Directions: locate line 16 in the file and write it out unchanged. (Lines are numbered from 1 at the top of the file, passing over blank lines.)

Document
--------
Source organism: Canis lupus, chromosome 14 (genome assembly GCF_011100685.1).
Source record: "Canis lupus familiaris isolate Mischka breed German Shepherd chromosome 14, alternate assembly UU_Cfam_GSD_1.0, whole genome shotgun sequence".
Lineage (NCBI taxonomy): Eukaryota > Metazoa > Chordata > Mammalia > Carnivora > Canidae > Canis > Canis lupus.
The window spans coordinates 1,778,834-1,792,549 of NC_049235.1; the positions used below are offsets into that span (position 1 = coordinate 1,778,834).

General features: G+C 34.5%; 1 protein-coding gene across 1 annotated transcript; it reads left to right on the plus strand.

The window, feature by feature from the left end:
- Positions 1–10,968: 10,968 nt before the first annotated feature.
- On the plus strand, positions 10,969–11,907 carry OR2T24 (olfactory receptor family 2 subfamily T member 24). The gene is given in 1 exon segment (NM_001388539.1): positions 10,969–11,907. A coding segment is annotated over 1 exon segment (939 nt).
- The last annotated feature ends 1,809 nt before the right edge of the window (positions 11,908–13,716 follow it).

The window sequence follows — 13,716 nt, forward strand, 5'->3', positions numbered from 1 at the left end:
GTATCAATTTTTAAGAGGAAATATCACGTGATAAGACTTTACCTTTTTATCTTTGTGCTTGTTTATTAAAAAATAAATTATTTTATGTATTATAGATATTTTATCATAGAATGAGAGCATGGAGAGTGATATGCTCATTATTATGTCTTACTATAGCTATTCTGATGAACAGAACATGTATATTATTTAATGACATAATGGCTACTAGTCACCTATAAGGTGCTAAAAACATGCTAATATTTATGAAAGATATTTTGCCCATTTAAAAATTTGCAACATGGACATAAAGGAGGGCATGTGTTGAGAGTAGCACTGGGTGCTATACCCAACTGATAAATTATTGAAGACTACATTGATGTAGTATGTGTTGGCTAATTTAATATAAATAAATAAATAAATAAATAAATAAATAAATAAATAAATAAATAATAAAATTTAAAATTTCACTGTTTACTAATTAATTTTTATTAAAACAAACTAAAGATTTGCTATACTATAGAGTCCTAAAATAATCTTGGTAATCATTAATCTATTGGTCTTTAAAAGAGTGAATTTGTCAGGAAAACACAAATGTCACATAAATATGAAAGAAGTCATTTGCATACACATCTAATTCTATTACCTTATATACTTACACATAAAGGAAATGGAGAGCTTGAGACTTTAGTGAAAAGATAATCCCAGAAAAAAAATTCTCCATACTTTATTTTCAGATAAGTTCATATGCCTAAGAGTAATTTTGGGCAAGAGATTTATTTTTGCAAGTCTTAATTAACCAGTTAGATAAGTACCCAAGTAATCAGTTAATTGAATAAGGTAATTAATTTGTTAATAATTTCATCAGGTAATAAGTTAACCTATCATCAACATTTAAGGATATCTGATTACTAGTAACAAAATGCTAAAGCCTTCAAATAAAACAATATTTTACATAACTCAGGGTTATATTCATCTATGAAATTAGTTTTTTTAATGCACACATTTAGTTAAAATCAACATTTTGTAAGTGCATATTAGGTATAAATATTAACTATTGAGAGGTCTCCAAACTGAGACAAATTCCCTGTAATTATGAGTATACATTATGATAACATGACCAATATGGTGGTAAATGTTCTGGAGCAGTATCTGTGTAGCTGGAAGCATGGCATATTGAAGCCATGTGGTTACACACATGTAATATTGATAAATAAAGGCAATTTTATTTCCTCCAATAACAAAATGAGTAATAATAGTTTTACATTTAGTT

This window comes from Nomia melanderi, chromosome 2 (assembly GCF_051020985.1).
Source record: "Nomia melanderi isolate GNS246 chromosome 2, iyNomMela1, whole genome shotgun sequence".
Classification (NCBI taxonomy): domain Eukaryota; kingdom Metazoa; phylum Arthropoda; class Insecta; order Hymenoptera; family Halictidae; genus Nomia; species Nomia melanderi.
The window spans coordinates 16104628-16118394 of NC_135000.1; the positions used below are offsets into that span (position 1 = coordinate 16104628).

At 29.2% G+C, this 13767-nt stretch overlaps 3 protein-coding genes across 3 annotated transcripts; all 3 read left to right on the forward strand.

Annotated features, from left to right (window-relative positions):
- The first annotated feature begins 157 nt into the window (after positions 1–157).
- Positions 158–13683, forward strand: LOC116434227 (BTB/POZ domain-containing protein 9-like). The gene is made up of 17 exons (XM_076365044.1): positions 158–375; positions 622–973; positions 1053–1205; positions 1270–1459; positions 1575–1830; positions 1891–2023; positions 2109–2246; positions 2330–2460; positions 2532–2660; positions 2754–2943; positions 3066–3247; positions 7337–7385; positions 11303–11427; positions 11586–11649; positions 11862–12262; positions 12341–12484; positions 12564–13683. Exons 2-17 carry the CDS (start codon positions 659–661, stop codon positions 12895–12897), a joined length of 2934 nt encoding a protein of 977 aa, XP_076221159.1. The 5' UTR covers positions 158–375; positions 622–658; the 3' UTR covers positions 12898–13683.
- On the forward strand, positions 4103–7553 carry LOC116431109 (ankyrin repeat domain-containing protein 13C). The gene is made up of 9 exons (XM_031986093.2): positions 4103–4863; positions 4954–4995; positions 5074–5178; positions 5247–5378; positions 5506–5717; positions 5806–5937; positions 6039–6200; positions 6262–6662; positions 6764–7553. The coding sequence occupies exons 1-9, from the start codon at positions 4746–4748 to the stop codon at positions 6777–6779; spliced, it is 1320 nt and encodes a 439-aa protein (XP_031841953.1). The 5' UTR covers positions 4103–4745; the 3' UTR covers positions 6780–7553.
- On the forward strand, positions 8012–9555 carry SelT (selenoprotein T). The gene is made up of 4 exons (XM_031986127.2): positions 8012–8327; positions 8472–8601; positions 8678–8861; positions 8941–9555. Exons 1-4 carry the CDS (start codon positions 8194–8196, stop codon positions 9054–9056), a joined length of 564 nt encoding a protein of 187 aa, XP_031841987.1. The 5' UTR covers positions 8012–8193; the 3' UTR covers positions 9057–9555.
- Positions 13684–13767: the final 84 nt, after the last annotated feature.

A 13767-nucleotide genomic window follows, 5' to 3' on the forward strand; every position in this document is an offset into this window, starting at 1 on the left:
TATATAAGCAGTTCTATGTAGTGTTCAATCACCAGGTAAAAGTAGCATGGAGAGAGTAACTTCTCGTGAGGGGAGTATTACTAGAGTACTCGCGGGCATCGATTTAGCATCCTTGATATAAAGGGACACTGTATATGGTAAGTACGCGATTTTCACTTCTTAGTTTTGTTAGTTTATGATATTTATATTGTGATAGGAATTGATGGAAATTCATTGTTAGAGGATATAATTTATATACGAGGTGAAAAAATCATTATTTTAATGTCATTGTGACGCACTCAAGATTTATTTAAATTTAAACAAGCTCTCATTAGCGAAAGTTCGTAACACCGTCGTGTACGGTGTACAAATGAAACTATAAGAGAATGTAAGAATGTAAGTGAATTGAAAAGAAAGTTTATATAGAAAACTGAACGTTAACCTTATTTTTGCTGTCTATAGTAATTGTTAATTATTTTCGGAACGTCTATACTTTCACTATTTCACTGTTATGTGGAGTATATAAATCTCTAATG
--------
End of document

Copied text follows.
At 29.2% G+C, this 13767-nt stretch overlaps 3 protein-coding genes across 3 annotated transcripts; all 3 read left to right on the forward strand.